01/06/2012. Contributed by Pauline Morgan
An examination by: Pauline Morgan. The good news is that there is a winner. Jane Rogers won the award for her novel, The Testament of Jessie Lamb.
The rest was a little disappointing.
Perhaps it is the difference in time. It is certainly a knock on effect of death of Arthur C. Clarke.
I spent two years on the judging panel, the maximum that can be served. The awards event was an excellent one to attend for a number of reasons.
Since then, this year was the first time I had actually been invited to attend.
This is also the first year that people have been asked to pay for their admittance tickets, a fee of £12. As a result, there were a lot of empty seats in the auditorium.
With the invitation to purchase a ticket, no reason was given for this innovation but since these events can be expensive to put on it seems a reasonable cost or it would have been if the same high standard had been kept up.
Free wine and beer was provided to guests, as was ice-cream on entering the auditorium, but where was the food? Last time I went, plates of canapés made a continual stream from the backstage area. This time there was not even a peanut or a crisp.
The ceremony was more or less the same, a thanking of those who needed to be there, etc. The judges were named but not introduced and the prize was awarded. No mention this time of the cheque that used to be handed over just the bookend.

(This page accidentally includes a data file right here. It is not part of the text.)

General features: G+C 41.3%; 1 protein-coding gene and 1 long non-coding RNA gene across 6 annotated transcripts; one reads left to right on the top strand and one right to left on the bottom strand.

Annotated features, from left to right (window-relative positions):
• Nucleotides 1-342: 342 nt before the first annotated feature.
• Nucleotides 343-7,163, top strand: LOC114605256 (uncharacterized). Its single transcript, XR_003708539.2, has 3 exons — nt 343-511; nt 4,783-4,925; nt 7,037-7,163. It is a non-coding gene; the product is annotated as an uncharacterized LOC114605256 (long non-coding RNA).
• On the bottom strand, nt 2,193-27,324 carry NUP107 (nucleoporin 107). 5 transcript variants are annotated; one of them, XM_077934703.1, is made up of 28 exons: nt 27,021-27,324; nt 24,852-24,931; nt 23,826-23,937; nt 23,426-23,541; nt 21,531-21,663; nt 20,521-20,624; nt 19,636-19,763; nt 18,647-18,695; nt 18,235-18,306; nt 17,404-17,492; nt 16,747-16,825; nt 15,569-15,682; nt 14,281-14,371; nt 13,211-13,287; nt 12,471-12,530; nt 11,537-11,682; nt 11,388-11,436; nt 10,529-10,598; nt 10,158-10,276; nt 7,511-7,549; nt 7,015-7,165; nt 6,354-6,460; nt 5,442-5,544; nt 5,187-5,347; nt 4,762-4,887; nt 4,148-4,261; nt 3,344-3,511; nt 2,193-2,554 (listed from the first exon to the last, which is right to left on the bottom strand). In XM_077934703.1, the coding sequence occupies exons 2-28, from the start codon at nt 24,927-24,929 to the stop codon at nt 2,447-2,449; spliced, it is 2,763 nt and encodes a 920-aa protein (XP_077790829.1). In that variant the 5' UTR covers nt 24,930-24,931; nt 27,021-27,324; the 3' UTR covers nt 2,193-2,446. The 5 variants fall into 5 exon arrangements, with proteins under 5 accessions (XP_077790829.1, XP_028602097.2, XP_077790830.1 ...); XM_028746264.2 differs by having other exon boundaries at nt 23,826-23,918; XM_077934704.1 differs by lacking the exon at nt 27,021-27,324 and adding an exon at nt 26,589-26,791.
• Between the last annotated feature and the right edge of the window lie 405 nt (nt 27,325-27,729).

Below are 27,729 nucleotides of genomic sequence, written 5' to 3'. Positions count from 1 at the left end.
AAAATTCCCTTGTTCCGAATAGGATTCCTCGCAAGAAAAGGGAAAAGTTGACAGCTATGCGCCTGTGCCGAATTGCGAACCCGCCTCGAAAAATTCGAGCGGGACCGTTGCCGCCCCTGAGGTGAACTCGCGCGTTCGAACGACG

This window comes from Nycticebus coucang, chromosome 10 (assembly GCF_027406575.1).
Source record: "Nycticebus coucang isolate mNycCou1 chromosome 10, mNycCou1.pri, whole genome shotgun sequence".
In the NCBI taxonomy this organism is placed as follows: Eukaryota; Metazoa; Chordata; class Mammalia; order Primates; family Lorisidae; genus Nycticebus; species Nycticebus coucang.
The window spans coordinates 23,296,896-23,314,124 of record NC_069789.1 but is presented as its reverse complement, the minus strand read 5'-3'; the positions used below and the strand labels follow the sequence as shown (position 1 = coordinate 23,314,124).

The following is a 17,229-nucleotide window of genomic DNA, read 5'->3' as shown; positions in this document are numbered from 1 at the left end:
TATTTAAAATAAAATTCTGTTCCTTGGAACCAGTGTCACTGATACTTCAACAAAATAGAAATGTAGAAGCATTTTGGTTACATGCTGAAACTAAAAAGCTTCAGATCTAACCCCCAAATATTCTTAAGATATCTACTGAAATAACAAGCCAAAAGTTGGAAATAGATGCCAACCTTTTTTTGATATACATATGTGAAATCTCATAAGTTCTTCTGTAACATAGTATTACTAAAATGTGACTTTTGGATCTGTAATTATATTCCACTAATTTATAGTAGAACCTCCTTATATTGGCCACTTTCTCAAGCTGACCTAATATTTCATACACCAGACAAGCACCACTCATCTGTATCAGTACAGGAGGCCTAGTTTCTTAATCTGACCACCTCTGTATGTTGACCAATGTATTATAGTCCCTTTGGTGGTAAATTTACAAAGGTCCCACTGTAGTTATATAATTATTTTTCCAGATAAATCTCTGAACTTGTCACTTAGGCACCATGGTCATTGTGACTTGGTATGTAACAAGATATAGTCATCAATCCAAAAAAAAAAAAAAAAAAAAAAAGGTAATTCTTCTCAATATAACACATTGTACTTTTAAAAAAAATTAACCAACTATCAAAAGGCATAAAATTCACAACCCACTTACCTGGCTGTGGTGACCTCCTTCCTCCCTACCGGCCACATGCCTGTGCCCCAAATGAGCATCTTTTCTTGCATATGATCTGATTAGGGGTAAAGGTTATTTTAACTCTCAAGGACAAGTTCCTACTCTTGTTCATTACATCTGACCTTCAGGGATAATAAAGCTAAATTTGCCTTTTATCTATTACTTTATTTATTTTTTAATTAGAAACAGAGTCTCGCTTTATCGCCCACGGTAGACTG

After this, the attendees were invited to go over to the Piccadilly Institute, where a room had been booked. While quirky drinks were served in laboratory beakers, this venue was so noisy that in was impossible to hold any sort of conversation with anyone and the volume got louder.
Yes, I enjoyed the excuse of a day out in London, but having to pay train fare and taxi when I got back to Birmingham made me wonder if the awards themselves are doing themselves a disservice, especially when compared with the Gemmell Legend Awards.
Last year, the Gemmells, to be presented on 15th June this year, were a very superior affair. They raise their money for the event and trophies by hard work to gain sponsorship from publishers and an auction on the night for a number of items donated by authors and publishers.
If this is a permanent change for the Clarke’s it is not a good one and may well dent the prestige of the Award.
© Pauline Morgan 2012
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